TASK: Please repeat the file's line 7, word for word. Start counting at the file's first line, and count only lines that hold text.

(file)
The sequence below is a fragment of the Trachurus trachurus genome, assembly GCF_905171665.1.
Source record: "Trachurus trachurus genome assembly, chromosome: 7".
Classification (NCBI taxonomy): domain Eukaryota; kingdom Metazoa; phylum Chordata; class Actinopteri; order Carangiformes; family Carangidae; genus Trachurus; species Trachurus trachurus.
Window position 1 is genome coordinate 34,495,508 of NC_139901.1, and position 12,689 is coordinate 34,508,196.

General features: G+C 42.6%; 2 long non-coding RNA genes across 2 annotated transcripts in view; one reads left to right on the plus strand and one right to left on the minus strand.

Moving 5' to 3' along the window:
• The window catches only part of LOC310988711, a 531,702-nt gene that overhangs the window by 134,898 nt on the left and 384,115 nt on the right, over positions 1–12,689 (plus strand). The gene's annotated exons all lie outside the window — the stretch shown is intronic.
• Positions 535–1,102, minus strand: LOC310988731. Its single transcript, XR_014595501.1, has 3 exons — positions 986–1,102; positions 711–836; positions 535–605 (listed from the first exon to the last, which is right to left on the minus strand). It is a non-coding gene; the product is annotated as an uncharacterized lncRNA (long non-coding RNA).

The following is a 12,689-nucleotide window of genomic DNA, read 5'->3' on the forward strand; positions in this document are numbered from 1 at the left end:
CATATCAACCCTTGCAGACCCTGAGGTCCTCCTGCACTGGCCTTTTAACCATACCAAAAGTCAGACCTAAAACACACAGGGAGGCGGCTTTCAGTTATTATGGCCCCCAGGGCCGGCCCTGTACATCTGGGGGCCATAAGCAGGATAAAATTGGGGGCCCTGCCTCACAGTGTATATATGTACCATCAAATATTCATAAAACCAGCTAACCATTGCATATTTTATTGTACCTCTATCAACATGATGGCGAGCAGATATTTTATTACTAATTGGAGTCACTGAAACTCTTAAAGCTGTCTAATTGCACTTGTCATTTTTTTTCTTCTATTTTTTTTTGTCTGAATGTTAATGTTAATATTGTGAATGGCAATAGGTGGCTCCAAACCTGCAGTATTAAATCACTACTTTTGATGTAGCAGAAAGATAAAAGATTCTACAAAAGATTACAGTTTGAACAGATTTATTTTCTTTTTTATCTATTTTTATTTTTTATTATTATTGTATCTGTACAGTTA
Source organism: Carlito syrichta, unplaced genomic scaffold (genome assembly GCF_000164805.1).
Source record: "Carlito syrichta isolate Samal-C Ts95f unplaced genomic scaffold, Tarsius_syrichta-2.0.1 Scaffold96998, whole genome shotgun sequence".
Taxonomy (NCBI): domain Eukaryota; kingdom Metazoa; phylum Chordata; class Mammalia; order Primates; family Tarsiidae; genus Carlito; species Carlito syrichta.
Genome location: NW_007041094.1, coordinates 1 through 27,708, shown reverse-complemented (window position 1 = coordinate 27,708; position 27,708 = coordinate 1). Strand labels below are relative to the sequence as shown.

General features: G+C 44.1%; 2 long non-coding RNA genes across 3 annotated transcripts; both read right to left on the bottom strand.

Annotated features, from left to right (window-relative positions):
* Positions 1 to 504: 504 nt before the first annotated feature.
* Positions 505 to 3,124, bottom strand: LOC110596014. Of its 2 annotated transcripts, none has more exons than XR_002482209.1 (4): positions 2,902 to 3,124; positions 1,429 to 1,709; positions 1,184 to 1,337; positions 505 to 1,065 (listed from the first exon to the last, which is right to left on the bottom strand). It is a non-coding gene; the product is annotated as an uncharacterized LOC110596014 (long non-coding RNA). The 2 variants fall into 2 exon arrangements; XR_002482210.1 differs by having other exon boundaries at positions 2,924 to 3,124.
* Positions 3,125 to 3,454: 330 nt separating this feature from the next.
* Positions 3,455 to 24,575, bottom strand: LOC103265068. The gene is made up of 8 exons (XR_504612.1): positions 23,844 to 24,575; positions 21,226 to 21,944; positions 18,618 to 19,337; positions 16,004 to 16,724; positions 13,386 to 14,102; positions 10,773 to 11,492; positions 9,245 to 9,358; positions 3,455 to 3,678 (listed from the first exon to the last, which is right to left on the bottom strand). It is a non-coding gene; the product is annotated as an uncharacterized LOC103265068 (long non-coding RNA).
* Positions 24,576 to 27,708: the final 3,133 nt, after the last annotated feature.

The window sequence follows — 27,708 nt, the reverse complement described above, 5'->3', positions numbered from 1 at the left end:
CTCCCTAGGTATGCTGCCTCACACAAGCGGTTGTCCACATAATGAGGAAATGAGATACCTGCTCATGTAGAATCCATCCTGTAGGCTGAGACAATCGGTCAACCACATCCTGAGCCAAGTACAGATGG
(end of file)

• The window catches only part of LOC310988711, a 531,702-nt gene that overhangs the window by 134,898 nt on the left and 384,115 nt on the right, over positions 1–12,689 (plus strand). The gene's annotated exons all lie outside the window — the stretch shown is intronic.